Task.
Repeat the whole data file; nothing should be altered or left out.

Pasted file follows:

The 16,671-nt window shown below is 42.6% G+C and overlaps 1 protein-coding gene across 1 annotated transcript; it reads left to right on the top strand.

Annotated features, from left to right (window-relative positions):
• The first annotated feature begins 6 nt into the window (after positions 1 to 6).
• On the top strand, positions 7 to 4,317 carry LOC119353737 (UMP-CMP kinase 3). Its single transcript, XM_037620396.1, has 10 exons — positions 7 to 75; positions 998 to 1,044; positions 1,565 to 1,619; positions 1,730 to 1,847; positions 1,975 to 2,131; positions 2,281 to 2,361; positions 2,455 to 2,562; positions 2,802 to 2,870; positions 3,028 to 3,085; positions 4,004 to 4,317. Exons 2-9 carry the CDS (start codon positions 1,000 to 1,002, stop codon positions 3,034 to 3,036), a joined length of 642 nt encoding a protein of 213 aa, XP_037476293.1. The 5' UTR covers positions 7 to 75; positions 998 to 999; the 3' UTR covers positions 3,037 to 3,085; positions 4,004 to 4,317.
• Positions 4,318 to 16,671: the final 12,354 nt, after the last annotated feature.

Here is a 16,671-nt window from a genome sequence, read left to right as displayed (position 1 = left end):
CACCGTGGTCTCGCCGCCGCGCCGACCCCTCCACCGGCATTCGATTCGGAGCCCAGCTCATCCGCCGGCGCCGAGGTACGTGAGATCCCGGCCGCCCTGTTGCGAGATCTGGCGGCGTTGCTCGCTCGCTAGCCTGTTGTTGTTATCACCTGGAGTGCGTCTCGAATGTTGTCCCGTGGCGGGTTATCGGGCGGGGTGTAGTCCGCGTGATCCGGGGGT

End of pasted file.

The 16,671-nt window shown below is 42.6% G+C and overlaps 1 protein-coding gene across 1 annotated transcript; it reads left to right on the top strand.

Annotated features, from left to right (window-relative positions):
• The first annotated feature begins 6 nt into the window (after positions 1 to 6).
• On the top strand, positions 7 to 4,317 carry LOC119353737 (UMP-CMP kinase 3). Its single transcript, XM_037620396.1, has 10 exons — positions 7 to 75; positions 998 to 1,044; positions 1,565 to 1,619; positions 1,730 to 1,847; positions 1,975 to 2,131; positions 2,281 to 2,361; positions 2,455 to 2,562; positions 2,802 to 2,870; positions 3,028 to 3,085; positions 4,004 to 4,317. Exons 2-9 carry the CDS (start codon positions 1,000 to 1,002, stop codon positions 3,034 to 3,036), a joined length of 642 nt encoding a protein of 213 aa, XP_037476293.1. The 5' UTR covers positions 7 to 75; positions 998 to 999; the 3' UTR covers positions 3,037 to 3,085; positions 4,004 to 4,317.
• Positions 4,318 to 16,671: the final 12,354 nt, after the last annotated feature.

Here is a 16,671-nt window from a genome sequence, read left to right as displayed (position 1 = left end):
CACCGTGGTCTCGCCGCCGCGCCGACCCCTCCACCGGCATTCGATTCGGAGCCCAGCTCATCCGCCGGCGCCGAGGTACGTGAGATCCCGGCCGCCCTGTTGCGAGATCTGGCGGCGTTGCTCGCTCGCTAGCCTGTTGTTGTTATCACCTGGAGTGCGTCTCGAATGTTGTCCCGTGGCGGGTTATCGGGCGGGGTGTAGTCCGCGTGATCCGGGGGT